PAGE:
It only is a problem the very moment he needs the money for a certain emergency demand (or even planned demand, for which he needed to save up a lot, like a house) which was the initial reason he build up that amount of savings the first place. No matter if the thief makes the loans, or the rich man himself, if this rainy day is here, he can’t make use of it.

So the difference can only be that if he does it himself, that he knows it, and if the thief does it he doesn’t know it.

So if FRB is done clearly openly so that every person knows what is going on, it should not be a problem.

• skylien says:

“just waiting for an innovative thief to free some of that dead money into the loan market where it could fund justified investments?”

Rainy day funds really feel like it is dead money (just like fire insurance payments feel like you pay something for nothing), but we know it isn’t. Yet if we pool together we can make use of some or maybe even most of it for productive purposes.

7. Tel says:

My question: ECONOMICALLY (I’m not talking about ethics, morality, or legality), is there any problem with this? Will some investment projects be funded that otherwise would not? If so, is that a problem?

There cannot be a problem economically, because economics is descriptive and not normative.

The workman has an individual incentive to take advantage of his back door into the the vault, while the owner of the vault has an incentive to minimize risk and therefore close off any back doors he knows about. Neither of these is a “problem” in any universal economic sense, it’s merely two individuals with incompatible incentives.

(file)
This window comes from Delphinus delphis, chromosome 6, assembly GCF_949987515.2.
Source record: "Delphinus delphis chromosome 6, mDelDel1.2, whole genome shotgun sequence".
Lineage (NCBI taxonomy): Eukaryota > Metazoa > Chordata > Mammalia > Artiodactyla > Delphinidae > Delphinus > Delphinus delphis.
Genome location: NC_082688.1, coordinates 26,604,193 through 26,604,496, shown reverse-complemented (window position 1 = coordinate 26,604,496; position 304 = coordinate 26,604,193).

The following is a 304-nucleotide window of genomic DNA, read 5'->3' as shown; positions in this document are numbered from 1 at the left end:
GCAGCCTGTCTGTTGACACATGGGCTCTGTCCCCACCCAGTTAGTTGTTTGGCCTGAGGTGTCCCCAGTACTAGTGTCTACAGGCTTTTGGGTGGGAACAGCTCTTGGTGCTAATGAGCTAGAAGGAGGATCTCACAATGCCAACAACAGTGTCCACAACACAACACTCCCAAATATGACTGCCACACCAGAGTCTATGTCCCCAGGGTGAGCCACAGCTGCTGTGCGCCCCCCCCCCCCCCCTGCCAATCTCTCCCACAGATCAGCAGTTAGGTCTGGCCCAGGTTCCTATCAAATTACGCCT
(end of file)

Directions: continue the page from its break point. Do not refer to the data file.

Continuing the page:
8. Transformer says:

I think Enrico is largely right.

I think though that it is interesting to consider what would happen if banks transition from non-FRB to FRB. The money supply would expand in much the same way as when the thief steals and lends the rich man’s money. Interest rates may fall as the transition from non-FRB to FRB takes place until the price level catches up and we hit a new equilibrium. In the transition period mal-investment may be possible.

I think ABCT is based upon the thought that under some circumstances FRB-banks may for some extended period of time expand the money supply by increasingly reducing the reserve-ratio used by FRB banks. By doing this they both potentially both distort people’s view of the real rate of interest and increase the risk of bank failure.

Is this a non-standard view of ABCT ?

• Transformer says:

And the Central Bank just increasing the quantity of base money faster than people were expecting would be a variation on this theme – probably more common in today’s world.

• Dan says:

Standard ABCT from Mises would be increasing the money supply and introducing that new money into the economy through the loan market causes the business cycle. This would include all fractional reserve systems and all central bank systems.

• Michael says:

Dan that explanation is too simple or high-level for the purposes of the discussion here because it just describes a mechanical interaction. An Austrian has to be able to explain the effect that interaction has on the individuals who comprise the economy to be satisfactory.